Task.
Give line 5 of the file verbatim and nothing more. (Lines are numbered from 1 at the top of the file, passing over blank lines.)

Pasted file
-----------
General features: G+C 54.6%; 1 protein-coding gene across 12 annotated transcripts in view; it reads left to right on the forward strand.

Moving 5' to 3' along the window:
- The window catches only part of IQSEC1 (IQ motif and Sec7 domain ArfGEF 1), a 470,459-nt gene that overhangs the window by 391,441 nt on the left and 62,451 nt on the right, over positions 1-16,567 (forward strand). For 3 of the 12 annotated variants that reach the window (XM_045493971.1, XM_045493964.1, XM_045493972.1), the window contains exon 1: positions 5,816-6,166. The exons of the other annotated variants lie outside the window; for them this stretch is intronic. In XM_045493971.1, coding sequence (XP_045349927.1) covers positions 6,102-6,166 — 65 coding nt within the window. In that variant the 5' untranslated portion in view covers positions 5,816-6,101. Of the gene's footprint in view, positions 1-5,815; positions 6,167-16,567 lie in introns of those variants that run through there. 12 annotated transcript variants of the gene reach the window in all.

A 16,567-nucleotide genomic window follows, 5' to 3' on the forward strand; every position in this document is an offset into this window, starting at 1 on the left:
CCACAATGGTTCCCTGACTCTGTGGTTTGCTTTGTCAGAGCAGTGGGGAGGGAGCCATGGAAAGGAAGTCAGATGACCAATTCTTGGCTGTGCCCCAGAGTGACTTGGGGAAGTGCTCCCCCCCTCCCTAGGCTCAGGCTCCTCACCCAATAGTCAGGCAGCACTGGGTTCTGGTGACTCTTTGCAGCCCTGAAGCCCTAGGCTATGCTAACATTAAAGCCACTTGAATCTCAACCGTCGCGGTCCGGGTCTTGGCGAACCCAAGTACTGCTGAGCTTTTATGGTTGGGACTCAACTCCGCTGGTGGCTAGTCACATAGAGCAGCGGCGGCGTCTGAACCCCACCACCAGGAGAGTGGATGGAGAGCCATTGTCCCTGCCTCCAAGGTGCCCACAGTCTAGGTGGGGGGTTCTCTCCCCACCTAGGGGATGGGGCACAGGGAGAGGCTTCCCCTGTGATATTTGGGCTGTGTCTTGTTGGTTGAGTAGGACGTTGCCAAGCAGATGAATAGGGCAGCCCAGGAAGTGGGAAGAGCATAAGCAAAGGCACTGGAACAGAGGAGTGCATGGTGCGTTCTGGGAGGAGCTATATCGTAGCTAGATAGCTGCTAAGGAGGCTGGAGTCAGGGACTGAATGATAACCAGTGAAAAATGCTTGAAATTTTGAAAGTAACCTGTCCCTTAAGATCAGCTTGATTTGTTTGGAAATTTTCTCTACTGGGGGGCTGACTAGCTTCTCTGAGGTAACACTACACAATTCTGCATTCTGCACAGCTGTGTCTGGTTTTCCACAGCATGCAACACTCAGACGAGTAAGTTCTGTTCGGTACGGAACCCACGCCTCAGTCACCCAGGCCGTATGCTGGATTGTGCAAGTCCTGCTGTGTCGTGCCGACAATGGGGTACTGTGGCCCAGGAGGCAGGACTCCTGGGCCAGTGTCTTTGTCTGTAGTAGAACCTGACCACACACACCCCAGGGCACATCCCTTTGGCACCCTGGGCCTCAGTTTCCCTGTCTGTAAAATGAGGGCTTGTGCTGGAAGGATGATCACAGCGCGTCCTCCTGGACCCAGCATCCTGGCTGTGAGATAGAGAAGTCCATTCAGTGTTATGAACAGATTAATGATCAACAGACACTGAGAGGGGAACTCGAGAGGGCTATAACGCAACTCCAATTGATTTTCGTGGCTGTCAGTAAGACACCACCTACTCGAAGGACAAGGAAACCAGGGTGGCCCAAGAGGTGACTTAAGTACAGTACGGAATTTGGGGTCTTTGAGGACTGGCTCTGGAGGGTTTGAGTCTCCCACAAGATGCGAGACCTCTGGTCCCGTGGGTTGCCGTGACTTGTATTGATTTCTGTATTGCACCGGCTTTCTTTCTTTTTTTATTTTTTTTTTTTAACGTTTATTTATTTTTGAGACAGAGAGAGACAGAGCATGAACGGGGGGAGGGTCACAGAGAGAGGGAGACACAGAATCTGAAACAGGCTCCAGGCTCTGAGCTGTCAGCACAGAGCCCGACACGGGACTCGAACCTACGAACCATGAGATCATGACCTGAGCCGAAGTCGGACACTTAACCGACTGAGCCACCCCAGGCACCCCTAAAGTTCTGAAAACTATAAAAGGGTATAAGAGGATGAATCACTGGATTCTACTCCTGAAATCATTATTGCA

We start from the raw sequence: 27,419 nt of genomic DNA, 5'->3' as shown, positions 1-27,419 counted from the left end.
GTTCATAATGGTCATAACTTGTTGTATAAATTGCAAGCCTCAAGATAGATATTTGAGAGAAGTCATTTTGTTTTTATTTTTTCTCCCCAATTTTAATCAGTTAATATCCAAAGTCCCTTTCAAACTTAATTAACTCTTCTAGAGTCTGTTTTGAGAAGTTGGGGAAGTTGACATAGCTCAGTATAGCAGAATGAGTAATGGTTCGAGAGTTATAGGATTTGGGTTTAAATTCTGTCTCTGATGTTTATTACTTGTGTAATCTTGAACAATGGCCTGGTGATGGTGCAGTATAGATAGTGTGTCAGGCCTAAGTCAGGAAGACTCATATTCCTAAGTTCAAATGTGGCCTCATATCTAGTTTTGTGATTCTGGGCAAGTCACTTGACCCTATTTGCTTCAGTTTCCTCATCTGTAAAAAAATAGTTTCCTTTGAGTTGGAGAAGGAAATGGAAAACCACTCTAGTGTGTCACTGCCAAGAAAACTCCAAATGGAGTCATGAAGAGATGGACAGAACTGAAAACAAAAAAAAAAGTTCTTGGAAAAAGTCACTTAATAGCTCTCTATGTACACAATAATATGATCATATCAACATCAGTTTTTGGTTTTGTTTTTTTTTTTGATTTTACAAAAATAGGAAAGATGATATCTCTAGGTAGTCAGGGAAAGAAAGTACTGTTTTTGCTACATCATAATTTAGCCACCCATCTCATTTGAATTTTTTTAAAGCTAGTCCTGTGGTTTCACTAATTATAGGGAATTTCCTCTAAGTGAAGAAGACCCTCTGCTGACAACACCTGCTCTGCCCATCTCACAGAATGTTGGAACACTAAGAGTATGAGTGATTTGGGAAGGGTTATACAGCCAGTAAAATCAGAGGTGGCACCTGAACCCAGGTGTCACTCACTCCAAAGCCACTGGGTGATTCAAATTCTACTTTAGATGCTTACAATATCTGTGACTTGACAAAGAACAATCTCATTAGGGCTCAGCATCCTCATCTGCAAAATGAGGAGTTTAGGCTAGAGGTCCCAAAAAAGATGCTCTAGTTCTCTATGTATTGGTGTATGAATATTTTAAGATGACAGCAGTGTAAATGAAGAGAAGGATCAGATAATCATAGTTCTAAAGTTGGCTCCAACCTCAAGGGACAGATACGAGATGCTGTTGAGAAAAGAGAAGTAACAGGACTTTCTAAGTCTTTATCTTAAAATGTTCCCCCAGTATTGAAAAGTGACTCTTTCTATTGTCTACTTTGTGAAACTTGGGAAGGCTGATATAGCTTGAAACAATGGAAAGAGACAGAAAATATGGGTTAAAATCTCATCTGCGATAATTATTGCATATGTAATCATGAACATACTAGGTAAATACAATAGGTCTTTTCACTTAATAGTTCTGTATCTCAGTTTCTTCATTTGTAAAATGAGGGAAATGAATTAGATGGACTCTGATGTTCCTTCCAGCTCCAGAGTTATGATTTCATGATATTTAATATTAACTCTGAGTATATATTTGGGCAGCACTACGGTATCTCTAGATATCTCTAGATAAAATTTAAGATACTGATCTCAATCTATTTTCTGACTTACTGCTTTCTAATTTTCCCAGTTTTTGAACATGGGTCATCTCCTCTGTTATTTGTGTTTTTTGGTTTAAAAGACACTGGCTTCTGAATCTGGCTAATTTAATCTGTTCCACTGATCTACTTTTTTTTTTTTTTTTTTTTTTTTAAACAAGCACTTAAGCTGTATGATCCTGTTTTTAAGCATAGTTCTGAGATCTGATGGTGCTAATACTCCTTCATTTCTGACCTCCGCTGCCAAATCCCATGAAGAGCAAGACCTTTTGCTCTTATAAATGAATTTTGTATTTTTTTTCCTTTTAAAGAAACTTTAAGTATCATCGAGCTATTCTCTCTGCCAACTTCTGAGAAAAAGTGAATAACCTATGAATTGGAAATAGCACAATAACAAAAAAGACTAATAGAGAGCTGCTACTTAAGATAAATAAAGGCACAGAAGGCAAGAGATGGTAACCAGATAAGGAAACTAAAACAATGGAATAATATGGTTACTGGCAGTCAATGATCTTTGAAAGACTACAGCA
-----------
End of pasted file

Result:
CCACAATGGTTCCCTGACTCTGTGGTTTGCTTTGTCAGAGCAGTGGGGAGGGAGCCATGGAAAGGAAGTCAGATGACCAATTCTTGGCTGTGCCCCAGAGTGACTTGGGGAAGTGCTCCCCCCCTCCCTAGGCTCAGGCTCCTCACCCAATAGTCAGGCAGCACTGGGTTCTGGTGACTCTTTGCAGCCCTGAAGCCCTAGGCTATGCTAACATTAAAGCCACTTGAATCTCAACCGTCGCGGTCCGGGTCTTGGCGAACCCAAGTACTGCTGAGCTTTTATGGTTGGGACTCAACTCCGCTGGTGGCTAGTCACATAGAGCAGCGGCGGCGTCTGAACCCCACCACCAGGAGAGTGGATGGAGAGCCATTGTCCCTGCCTCCAAGGTGCCCACAGTCTAGGTGGGGGGTTCTCTCCCCACCTAGGGGATGGGGCACAGGGAGAGGCTTCCCCTGTGATATTTGGGCTGTGTCTTGTTGGTTGAGTAGGACGTTGCCAAGCAGATGAATAGGGCAGCCCAGGAAGTGGGAAGAGCATAAGCAAAGGCACTGGAACAGAGGAGTGCATGGTGCGTTCTGGGAGGAGCTATATCGTAGCTAGATAGCTGCTAAGGAGGCTGGAGTCAGGGACTGAATGATAACCAGTGAAAAATGCTTGAAATTTTGAAAGTAACCTGTCCCTTAAGATCAGCTTGATTTGTTTGGAAATTTTCTCTACTGGGGGGCTGACTAGCTTCTCTGAGGTAACACTACACAATTCTGCATTCTGCACAGCTGTGTCTGGTTTTCCACAGCATGCAACACTCAGACGAGTAAGTTCTGTTCGGTACGGAACCCACGCCTCAGTCACCCAGGCCGTATGCTGGATTGTGCAAGTCCTGCTGTGTCGTGCCGACAATGGGGTACTGTGGCCCAGGAGGCAGGACTCCTGGGCCAGTGTCTTTGTCTGTAGTAGAACCTGACCACACACACCCCAGGGCACATCCCTTTGGCACCCTGGGCCTCAGTTTCCCTGTCTGTAAAATGAGGGCTTGTGCTGGAAGGATGATCACAGCGCGTCCTCCTGGACCCAGCATCCTGGCTGTGAGATAGAGAAGTCCATTCAGTGTTATGAACAGATTAATGATCAACAGACACTGAGAGGGGAACTCGAGAGGGCTATAACGCAACTCCAATTGATTTTCGTGGCTGTCAGTAAGACACCACCTACTCGAAGGACAAGGAAACCAGGGTGGCCCAAGAGGTGACTTAAGTACAGTACGGAATTTGGGGTCTTTGAGGACTGGCTCTGGAGGGTTTGAGTCTCCCACAAGATGCGAGACCTCTGGTCCCGTGGGTTGCCGTGACTTGTATTGATTTCTGTATTGCACCGGCTTTCTTTCTTTTTTTATTTTTTTTTTTTAACGTTTATTTATTTTTGAGACAGAGAGAGACAGAGCATGAACGGGGGGAGGGTCACAGAGAGAGGGAGACACAGAATCTGAAACAGGCTCCAGGCTCTGAGCTGTCAGCACAGAGCCCGACACGGGACTCGAACCTACGAACCATGAGATCATGACCTGAGCCGAAGTCGGACACTTAACCGACTGAGCCACCCCAGGCACCCCTAAAGTTCTGAAAACTATAAAAGGGTATAAGAGGATGAATCACTGGATTCTACTCCTGAAATCATTATTGCA